Boiler operation can vary depending on plant demand, and layup duration can sometimes be unknown. An anticipated short-term layup can quickly become a long-term layup as was seen during the COVID-19 pandemic. Systems treated with film-forming amines do not need additional treatments before a layup or shutdown event. An established FFA layer on metal surfaces inhibits corrosion and pitting activity during offline operation in both wet and dry layups. This leads to a reduction of corrosion product transport upon startup and minimizes the potential for underdeposit corrosion. Additionally, film-forming amines reduce or may even eliminate the need for nitrogen capping or dehumidified air circulation, reducing the labor requirements of operating staff (figure 4).
Using Filming Amines in New Systems
In recent years, new construction has seen a rise in the installation of aluminum boilers and heat exchangers in heating systems. Aluminum has a much higher heat transfer ability than the steel-fabricated systems of previous designs; therefore, it is more efficient. Aluminum, however, tends to corrode over a pH of 8.5, and typical steel water treatment products will not protect these assets because they buffer water above a desirable range.
Film-forming amine water treatment products can be used to meet the shift in design and metal selection. FFA molecules have an affinity for all metallurgy types, making film-forming amines suitable for systems containing aluminum as well as mixed-metallurgy systems where traditional treatments may not protect every surface.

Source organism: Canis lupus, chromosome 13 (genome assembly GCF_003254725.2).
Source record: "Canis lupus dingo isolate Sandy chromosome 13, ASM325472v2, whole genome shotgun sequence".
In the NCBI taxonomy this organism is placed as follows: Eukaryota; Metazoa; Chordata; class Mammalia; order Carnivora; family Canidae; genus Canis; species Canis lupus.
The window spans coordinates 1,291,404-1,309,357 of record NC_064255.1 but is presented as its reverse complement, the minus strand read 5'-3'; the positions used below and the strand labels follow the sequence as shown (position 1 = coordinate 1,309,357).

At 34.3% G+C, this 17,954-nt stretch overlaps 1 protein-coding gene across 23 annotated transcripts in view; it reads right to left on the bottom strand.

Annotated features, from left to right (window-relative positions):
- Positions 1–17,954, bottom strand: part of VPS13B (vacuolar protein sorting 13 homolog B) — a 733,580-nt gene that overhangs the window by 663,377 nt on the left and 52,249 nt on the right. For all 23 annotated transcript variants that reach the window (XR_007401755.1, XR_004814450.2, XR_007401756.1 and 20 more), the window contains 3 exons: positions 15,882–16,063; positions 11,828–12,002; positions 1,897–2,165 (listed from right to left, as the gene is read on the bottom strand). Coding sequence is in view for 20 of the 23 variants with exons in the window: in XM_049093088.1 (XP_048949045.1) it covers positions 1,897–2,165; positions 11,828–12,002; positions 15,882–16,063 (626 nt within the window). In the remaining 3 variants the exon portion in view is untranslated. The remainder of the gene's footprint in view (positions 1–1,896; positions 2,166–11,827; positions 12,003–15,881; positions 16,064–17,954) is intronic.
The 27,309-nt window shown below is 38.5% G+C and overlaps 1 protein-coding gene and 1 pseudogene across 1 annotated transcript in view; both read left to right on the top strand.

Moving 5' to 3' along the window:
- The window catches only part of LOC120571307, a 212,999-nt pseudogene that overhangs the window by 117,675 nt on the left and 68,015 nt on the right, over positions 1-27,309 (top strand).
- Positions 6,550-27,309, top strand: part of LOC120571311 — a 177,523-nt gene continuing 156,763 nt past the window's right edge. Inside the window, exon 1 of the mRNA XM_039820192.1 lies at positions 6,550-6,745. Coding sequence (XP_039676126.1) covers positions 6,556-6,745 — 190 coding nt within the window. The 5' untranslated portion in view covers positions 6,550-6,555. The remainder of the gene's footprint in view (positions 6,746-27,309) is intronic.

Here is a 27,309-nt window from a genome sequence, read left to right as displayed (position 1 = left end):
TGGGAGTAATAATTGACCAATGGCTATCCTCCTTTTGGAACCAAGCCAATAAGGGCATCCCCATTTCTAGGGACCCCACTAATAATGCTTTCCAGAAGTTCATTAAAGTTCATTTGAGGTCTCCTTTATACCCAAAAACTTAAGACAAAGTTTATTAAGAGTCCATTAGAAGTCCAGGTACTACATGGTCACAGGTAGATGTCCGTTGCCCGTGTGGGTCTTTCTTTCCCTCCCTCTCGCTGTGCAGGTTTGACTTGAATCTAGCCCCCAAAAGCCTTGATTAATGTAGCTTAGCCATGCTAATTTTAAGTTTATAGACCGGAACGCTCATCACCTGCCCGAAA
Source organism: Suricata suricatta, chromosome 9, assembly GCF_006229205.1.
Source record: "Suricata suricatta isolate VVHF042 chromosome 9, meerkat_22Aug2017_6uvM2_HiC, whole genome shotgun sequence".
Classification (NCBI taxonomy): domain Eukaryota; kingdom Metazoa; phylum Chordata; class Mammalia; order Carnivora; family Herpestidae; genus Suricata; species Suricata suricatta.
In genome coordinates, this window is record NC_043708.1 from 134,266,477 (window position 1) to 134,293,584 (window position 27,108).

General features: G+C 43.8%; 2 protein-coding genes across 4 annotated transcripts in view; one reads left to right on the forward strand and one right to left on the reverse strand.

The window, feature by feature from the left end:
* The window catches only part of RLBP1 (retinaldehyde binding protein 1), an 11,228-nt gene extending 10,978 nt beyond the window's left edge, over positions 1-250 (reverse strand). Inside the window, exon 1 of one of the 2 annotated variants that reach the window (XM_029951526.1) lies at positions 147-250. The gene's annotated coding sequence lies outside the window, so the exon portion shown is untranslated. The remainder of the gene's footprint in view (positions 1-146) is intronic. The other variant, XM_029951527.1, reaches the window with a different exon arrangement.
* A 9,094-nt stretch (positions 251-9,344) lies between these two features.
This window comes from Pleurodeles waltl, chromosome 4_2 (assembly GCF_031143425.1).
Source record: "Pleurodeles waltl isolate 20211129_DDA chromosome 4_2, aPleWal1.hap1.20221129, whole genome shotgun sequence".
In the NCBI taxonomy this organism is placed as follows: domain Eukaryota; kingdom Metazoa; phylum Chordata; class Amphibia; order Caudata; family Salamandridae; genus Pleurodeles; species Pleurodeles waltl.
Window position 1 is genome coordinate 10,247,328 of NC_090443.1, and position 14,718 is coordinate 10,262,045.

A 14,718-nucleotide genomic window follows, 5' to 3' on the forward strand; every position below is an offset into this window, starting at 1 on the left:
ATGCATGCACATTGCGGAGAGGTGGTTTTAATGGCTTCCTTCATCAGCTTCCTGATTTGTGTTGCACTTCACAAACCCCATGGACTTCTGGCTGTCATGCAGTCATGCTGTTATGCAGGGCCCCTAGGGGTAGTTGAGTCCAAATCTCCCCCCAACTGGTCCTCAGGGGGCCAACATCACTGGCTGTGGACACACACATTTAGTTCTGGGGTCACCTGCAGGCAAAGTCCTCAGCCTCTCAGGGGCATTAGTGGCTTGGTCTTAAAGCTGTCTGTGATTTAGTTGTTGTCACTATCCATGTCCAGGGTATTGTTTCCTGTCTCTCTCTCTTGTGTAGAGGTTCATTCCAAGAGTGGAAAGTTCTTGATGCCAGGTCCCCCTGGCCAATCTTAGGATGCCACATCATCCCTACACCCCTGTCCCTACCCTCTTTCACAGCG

One notable industry example combining the benefits of aluminum and mixed metallurgy protection with extended layup is injection molding process water loops. In these systems, highly specific metal molds are used unpredictably. Preserving their surface integrity while in and out of use is of utmost importance.
In conclusion, the resurgence of film-forming amine technology within the United States industrial water treatment industry brings with it many interesting advancements for the future of industrial boiler water treatment. These advancements have been researched and thoroughly studied in both laboratory-scale applications and full-scale pilot systems at partner sites.
Film-forming amines provide benefits such as increased asset preservation during both operation and layup while reducing fuel operating costs; reduced water use; and reduced chemical treatment demand. The resurgence of film-forming amines comes from the revision of the technology, the new acceptance in the United States and the expansion of water treatment applications.
Klin Rodrigues, Ph.D., and Fred Gadberry, Ph.D. “Long-Chain Fatty Amines and Their Derivatives for Corrosion Protection in Water Treatment Applications.” The Analyst. Fall 2019.
Nathan Hardy and Jim Lukanich, CWT. “Filming Amine Use in Multi-Metal Hot Water Systems.” The Analyst. Technology Supplement 2018.
Iva Betova, Martin Bojinov, Timo Saario (2014). “Film-Forming Amines in Steam/Water Cycles—Structure, Properties, and Influence on Corrosion and Deposition Processes.” VTT-R-03234-14, pp. 1–41.
Three Utilities Demonstrate Promising Alternative Layup Technique. EPRI 3002002547. Feb 2014.
EPRI 2006, Steam generator progress report, Revision 2006, October 30.